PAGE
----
2. Ask students to share what they wrote and list those items on the white board or SMART/Promethean board. After writing, ask students to examine the board and determine which categories the statements could be place into. For example, if students told you Jefferson had slaves, lived on a plantation, fathered children with Sally Hemmings, etc., you could create a “Slave-Holder” category to organize those into. (10 mins.)
  3. Tell students that images, or how someone views another person or group, are important to the study of history because it is through those images that history is written or viewed. Take a minute to discuss the statements and categories on the board with the students and pose the question: how did each of these categories shape how Jefferson saw the world around him? (10 mins.)
  4. Hand out the blank “Significant Events in the Life of Jefferson” timeline and have students fill it in with you, by searching Monticello’s website (, or, if time or other factors are an issue, hand out the version already completed. Review the time line and answer any questions about the information listed. (5-15 mins.)
  5. Solicit responses to both of the following questions: 1. What was the relationship like between various American Indians and Europeans in the early colonies (1607-1750)? and 2. What did Jefferson learn about the American Indians from the Lewis and Clark expedition? More than likely, students will be able to answer the first question more completely than the second. (5 mins.)
  6. Show students the picture of Jefferson’s entrance hall and ask them to think about what they see for 1:00, talk about what they see with a neighbor for 1:00 per partner, and then share with the class. Let students know that this is Jefferson’s so-called, “Indian Hall” containing objects sent back from the Lewis and Clark expedition alongside classical art and maps of the continents. This magnificent room is the first room visitors would see as they waited for an audience with Jefferson and a room that Jefferson loved to present. (5 mins.)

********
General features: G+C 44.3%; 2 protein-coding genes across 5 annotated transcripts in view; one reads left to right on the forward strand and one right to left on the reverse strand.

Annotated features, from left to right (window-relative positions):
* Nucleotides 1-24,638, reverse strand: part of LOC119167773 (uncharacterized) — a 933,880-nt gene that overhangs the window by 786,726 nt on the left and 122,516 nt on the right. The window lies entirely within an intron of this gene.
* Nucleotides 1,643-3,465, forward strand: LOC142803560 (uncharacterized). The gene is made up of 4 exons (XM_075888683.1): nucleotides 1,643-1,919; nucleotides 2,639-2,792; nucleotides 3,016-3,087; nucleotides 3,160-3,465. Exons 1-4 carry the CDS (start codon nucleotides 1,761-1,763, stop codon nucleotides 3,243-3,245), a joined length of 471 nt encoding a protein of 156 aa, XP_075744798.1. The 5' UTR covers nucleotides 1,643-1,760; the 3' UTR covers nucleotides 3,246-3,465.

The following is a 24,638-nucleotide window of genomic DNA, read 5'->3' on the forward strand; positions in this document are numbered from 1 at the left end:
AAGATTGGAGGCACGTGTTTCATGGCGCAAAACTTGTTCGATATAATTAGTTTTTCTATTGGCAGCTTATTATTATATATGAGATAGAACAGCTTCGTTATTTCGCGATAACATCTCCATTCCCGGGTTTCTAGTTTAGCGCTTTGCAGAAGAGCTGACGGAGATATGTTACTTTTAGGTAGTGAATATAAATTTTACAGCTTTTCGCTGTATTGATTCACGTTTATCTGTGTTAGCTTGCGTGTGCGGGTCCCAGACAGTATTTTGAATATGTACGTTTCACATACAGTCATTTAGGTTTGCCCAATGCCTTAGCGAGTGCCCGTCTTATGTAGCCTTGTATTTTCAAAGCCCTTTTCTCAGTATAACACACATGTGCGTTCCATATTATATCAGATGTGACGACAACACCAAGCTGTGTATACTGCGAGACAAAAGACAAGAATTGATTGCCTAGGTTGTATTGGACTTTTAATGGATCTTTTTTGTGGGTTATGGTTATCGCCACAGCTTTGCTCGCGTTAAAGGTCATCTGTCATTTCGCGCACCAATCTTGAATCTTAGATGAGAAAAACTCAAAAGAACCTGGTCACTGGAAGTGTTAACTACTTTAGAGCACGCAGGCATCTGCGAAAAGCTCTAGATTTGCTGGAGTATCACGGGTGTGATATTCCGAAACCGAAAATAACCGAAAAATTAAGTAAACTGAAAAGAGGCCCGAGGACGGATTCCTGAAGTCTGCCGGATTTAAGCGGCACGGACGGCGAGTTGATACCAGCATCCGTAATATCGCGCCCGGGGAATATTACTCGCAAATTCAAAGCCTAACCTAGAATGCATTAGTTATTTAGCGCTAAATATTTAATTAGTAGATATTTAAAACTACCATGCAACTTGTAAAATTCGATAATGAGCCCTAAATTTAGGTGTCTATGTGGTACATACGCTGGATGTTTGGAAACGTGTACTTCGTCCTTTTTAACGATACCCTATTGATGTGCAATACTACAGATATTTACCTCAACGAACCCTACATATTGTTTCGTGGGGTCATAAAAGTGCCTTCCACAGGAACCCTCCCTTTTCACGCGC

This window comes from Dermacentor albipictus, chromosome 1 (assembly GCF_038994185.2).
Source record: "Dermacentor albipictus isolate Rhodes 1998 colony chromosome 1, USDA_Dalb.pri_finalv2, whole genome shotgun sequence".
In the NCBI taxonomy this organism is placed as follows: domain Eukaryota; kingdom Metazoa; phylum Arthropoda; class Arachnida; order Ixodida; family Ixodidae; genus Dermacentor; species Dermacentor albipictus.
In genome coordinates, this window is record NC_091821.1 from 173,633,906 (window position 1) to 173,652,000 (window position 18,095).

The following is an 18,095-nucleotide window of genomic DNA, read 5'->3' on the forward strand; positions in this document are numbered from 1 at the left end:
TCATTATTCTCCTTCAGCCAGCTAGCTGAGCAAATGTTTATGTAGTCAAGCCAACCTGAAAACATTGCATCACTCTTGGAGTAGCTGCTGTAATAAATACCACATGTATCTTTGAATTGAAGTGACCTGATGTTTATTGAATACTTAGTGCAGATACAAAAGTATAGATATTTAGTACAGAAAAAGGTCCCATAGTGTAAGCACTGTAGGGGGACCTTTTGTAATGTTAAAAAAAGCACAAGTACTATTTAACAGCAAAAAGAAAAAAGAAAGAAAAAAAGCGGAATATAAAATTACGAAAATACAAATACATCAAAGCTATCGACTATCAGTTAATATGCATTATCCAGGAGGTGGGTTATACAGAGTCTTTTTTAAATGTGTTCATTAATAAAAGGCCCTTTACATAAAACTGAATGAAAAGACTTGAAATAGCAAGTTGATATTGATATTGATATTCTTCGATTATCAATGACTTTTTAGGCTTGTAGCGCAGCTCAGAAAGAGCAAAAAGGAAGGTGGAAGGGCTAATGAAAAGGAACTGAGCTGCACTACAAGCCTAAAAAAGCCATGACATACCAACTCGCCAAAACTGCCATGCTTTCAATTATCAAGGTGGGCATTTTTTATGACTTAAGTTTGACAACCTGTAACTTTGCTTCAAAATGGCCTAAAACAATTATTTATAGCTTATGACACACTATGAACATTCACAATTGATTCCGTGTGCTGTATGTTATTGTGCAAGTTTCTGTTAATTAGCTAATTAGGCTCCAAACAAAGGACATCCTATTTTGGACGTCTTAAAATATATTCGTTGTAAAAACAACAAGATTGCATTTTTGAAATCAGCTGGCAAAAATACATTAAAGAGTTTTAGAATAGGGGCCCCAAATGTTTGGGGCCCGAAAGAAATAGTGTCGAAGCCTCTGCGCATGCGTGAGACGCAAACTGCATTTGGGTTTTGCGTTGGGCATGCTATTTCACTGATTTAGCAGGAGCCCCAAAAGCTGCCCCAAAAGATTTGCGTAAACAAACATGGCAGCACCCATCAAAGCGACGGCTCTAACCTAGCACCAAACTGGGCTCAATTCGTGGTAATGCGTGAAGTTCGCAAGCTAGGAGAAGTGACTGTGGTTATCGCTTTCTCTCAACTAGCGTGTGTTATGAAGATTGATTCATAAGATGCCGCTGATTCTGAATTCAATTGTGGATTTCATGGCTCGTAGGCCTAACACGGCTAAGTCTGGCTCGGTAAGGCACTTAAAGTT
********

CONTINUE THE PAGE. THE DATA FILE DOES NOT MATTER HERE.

7. Hand out the DBQ, remind students of the procedures, and haven them begin working. Students can write the essay as homework or, if you want to guide their work, the essay can be pushed to the next class period. (Time varies)
  8. Conclude the lesson by having students fill out the right silhouette on the handout, “Who is the Real Jefferson?” with information they learned about the man. (5 mins.)


  • “Who is the Real Jefferson” handout
  • “Significant Events in the Life of Jefferson” blank and completed timelines
  • Photographs of the “Indian Hall” inside Monticello
  • “Through Jefferson’s Eyes” DBQ*

*All primary sources are included in the DBQ.  However, if you would like the full source for class use, they are readily available online.  Utilized primary sources include: